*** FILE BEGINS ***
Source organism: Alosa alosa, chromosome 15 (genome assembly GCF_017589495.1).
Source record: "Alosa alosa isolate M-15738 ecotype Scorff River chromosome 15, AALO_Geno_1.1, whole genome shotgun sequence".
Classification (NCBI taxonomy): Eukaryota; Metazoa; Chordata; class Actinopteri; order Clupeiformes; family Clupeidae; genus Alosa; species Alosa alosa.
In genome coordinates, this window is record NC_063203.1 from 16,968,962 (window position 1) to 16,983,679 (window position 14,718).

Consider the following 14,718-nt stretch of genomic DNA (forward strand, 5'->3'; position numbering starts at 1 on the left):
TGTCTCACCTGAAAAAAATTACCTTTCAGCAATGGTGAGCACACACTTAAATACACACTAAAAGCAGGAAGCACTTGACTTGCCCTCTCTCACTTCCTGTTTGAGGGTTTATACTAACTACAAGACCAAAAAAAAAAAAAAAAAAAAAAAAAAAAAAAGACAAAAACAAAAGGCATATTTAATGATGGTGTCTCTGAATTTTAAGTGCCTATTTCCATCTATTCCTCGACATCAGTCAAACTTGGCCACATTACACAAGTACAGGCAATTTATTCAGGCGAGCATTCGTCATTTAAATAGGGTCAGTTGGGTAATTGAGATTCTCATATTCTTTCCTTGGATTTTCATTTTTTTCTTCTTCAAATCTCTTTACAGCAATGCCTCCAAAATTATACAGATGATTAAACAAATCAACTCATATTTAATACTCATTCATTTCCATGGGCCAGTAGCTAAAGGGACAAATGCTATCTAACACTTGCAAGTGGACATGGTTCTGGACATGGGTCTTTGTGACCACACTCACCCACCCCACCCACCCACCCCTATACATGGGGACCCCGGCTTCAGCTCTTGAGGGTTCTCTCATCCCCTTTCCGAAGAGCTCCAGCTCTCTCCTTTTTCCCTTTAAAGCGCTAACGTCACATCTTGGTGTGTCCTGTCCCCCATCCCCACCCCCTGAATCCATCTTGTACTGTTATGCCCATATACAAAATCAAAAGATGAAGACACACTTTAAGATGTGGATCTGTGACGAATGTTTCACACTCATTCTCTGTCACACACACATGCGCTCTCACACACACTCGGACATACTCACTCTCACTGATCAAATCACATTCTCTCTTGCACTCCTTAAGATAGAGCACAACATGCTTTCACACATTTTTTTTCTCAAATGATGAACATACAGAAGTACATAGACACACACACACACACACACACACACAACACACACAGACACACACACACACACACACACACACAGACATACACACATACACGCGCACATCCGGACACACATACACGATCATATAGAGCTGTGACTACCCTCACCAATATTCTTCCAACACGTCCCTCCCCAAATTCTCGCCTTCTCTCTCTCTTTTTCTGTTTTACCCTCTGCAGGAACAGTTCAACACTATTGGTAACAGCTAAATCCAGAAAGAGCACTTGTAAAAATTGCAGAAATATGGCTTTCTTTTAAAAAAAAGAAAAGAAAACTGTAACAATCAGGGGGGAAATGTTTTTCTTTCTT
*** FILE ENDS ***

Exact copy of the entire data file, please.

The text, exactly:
Source organism: Alosa alosa, chromosome 15 (genome assembly GCF_017589495.1).
Source record: "Alosa alosa isolate M-15738 ecotype Scorff River chromosome 15, AALO_Geno_1.1, whole genome shotgun sequence".
Classification (NCBI taxonomy): Eukaryota; Metazoa; Chordata; class Actinopteri; order Clupeiformes; family Clupeidae; genus Alosa; species Alosa alosa.
In genome coordinates, this window is record NC_063203.1 from 16,968,962 (window position 1) to 16,983,679 (window position 14,718).

Consider the following 14,718-nt stretch of genomic DNA (forward strand, 5'->3'; position numbering starts at 1 on the left):
TGTCTCACCTGAAAAAAATTACCTTTCAGCAATGGTGAGCACACACTTAAATACACACTAAAAGCAGGAAGCACTTGACTTGCCCTCTCTCACTTCCTGTTTGAGGGTTTATACTAACTACAAGACCAAAAAAAAAAAAAAAAAAAAAAAAAAAAAAAGACAAAAACAAAAGGCATATTTAATGATGGTGTCTCTGAATTTTAAGTGCCTATTTCCATCTATTCCTCGACATCAGTCAAACTTGGCCACATTACACAAGTACAGGCAATTTATTCAGGCGAGCATTCGTCATTTAAATAGGGTCAGTTGGGTAATTGAGATTCTCATATTCTTTCCTTGGATTTTCATTTTTTTCTTCTTCAAATCTCTTTACAGCAATGCCTCCAAAATTATACAGATGATTAAACAAATCAACTCATATTTAATACTCATTCATTTCCATGGGCCAGTAGCTAAAGGGACAAATGCTATCTAACACTTGCAAGTGGACATGGTTCTGGACATGGGTCTTTGTGACCACACTCACCCACCCCACCCACCCACCCCTATACATGGGGACCCCGGCTTCAGCTCTTGAGGGTTCTCTCATCCCCTTTCCGAAGAGCTCCAGCTCTCTCCTTTTTCCCTTTAAAGCGCTAACGTCACATCTTGGTGTGTCCTGTCCCCCATCCCCACCCCCTGAATCCATCTTGTACTGTTATGCCCATATACAAAATCAAAAGATGAAGACACACTTTAAGATGTGGATCTGTGACGAATGTTTCACACTCATTCTCTGTCACACACACATGCGCTCTCACACACACTCGGACATACTCACTCTCACTGATCAAATCACATTCTCTCTTGCACTCCTTAAGATAGAGCACAACATGCTTTCACACATTTTTTTTCTCAAATGATGAACATACAGAAGTACATAGACACACACACACACACACACACACACAACACACACAGACACACACACACACACACACACACACAGACATACACACATACACGCGCACATCCGGACACACATACACGATCATATAGAGCTGTGACTACCCTCACCAATATTCTTCCAACACGTCCCTCCCCAAATTCTCGCCTTCTCTCTCTCTTTTTCTGTTTTACCCTCTGCAGGAACAGTTCAACACTATTGGTAACAGCTAAATCCAGAAAGAGCACTTGTAAAAATTGCAGAAATATGGCTTTCTTTTAAAAAAAAGAAAAGAAAACTGTAACAATCAGGGGGGAAATGTTTTTCTTTCTT